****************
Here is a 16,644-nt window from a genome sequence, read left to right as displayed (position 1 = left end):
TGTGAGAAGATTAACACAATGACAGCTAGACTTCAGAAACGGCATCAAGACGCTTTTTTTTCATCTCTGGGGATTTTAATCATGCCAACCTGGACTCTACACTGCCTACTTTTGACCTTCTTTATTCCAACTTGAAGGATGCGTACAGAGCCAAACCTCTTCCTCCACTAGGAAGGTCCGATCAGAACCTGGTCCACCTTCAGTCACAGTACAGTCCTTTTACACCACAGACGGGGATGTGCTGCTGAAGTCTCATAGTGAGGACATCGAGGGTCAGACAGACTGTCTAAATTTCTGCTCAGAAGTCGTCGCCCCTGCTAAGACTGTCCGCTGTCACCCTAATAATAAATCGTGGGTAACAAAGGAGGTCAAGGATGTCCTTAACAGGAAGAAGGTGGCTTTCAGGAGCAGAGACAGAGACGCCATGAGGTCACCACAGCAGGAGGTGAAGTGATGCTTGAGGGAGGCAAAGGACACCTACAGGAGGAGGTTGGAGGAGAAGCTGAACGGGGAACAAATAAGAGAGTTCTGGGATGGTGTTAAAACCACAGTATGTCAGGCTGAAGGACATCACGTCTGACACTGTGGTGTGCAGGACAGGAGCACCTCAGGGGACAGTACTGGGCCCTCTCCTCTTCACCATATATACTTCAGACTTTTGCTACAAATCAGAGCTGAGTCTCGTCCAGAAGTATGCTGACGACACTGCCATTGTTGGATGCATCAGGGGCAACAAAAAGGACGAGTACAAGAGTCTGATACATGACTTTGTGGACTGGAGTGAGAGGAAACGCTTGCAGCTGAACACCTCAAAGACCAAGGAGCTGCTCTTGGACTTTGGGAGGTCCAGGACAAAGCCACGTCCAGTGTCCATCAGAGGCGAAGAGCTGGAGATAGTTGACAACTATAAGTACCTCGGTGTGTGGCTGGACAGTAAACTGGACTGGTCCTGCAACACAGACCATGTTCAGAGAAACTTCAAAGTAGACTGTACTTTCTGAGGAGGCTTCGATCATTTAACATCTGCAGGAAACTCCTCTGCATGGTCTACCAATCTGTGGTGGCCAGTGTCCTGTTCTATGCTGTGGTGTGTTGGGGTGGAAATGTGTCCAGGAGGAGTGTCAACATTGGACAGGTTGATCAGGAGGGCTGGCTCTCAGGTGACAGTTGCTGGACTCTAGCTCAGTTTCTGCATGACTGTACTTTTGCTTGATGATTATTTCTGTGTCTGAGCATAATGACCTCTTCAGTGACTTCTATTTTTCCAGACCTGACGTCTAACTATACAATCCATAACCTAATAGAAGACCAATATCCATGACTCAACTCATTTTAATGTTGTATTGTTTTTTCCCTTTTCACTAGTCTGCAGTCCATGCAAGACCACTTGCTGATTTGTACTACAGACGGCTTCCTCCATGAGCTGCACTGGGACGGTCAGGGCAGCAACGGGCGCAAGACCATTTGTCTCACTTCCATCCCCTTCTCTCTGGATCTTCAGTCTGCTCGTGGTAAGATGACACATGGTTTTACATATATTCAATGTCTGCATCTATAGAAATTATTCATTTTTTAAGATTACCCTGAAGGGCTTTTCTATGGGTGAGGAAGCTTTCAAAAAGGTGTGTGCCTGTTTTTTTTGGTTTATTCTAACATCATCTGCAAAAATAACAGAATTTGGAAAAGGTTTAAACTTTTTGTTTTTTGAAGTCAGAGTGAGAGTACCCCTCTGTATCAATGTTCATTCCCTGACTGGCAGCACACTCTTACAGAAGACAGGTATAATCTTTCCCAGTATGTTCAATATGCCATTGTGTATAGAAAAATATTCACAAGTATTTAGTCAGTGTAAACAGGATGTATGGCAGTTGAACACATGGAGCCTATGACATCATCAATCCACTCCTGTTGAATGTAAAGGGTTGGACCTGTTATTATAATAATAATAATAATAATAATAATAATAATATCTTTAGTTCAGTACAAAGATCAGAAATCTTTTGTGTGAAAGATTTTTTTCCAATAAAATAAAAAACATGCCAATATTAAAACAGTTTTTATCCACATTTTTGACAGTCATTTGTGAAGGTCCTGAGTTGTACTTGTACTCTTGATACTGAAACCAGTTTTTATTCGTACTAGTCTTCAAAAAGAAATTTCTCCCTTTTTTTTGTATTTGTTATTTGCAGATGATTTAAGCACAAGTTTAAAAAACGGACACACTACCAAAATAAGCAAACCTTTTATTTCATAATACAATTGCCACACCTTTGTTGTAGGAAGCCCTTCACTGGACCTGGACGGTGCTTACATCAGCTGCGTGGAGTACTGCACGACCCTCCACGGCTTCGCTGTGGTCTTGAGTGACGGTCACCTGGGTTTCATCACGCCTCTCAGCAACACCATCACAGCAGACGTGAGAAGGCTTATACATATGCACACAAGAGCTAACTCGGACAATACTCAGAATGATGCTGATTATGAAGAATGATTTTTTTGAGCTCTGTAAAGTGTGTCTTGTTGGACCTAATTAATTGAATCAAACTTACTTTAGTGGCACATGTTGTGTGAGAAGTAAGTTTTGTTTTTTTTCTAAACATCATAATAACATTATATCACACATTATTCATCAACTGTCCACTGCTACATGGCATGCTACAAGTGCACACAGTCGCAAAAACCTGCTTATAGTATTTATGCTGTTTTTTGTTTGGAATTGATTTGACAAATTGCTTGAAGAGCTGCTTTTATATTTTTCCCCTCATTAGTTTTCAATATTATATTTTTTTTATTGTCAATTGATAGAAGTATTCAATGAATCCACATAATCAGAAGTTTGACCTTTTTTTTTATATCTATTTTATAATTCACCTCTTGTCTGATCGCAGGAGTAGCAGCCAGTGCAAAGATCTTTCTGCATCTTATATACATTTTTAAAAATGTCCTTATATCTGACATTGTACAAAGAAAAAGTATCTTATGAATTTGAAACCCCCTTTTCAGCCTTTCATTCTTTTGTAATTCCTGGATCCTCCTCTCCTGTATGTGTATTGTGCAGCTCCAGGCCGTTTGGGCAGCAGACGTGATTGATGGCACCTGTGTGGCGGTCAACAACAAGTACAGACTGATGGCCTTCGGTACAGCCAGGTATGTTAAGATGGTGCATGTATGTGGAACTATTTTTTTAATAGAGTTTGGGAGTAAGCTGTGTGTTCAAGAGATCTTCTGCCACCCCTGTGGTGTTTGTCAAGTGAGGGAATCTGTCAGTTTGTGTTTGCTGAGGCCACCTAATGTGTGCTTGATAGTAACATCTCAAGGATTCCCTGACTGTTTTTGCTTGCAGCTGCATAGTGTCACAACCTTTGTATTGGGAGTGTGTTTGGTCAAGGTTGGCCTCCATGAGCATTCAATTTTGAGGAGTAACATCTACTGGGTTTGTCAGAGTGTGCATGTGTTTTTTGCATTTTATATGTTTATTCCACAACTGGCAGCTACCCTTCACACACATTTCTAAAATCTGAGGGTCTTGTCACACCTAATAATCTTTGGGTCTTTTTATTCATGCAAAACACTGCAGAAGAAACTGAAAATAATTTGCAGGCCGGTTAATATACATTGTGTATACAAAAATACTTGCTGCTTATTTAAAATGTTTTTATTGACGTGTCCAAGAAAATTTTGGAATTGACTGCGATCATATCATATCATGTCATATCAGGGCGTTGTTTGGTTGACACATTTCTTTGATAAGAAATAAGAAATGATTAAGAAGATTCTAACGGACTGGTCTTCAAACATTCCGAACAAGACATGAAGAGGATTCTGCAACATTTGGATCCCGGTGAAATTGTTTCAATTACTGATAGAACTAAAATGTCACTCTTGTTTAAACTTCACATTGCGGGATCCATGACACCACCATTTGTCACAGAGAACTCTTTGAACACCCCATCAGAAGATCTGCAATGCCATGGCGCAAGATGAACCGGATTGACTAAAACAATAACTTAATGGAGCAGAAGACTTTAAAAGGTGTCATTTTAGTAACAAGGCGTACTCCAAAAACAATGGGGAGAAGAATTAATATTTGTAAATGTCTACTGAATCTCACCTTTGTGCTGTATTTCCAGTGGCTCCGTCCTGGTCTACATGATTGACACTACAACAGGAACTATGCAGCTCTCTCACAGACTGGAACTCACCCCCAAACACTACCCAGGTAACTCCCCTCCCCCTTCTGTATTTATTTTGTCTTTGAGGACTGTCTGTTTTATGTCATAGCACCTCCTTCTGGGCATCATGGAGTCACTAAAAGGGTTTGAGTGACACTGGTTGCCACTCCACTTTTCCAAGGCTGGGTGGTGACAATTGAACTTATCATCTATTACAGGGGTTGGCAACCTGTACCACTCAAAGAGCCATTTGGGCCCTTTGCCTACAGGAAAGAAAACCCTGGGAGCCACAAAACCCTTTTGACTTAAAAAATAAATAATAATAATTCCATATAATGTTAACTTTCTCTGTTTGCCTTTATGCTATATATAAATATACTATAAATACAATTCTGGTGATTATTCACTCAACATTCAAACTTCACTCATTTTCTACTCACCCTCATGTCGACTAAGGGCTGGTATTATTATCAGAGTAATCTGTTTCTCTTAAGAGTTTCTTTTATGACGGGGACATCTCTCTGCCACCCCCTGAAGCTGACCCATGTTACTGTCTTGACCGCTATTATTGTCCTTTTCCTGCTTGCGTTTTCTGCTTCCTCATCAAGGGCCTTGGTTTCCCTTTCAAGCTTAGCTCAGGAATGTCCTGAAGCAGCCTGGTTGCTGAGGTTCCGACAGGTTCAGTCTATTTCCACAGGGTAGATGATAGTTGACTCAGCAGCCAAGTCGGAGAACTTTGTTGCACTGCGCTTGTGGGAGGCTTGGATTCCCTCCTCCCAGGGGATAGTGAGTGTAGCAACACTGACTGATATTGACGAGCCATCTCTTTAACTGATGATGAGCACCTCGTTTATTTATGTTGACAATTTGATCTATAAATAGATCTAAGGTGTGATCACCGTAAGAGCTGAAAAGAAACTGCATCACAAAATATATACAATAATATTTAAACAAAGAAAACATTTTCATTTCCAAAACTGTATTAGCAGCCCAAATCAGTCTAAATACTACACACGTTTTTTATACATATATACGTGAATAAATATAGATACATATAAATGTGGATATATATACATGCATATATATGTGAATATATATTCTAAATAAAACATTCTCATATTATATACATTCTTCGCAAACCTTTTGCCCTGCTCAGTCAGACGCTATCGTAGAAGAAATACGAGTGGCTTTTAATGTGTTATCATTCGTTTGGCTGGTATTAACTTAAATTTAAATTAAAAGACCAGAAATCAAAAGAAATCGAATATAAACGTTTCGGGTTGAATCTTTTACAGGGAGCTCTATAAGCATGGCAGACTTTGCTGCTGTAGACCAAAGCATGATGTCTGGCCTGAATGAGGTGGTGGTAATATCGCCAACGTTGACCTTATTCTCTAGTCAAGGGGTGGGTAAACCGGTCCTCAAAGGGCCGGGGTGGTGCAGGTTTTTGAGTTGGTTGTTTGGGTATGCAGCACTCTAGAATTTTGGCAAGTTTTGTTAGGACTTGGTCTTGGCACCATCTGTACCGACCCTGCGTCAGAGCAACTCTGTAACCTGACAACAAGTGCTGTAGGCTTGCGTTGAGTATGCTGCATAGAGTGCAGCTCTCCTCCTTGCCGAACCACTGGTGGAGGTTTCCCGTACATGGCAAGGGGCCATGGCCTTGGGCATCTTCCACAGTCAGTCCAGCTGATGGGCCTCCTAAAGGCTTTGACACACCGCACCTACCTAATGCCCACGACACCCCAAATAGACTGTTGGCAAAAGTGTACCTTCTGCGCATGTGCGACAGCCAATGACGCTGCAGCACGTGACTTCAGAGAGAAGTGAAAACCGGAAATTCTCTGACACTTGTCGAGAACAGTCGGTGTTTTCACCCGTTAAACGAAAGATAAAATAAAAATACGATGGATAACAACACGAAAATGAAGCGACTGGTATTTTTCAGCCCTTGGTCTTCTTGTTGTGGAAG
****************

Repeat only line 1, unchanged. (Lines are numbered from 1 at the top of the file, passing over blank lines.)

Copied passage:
Here is a 16,644-nt window from a genome sequence, read left to right as displayed (position 1 = left end):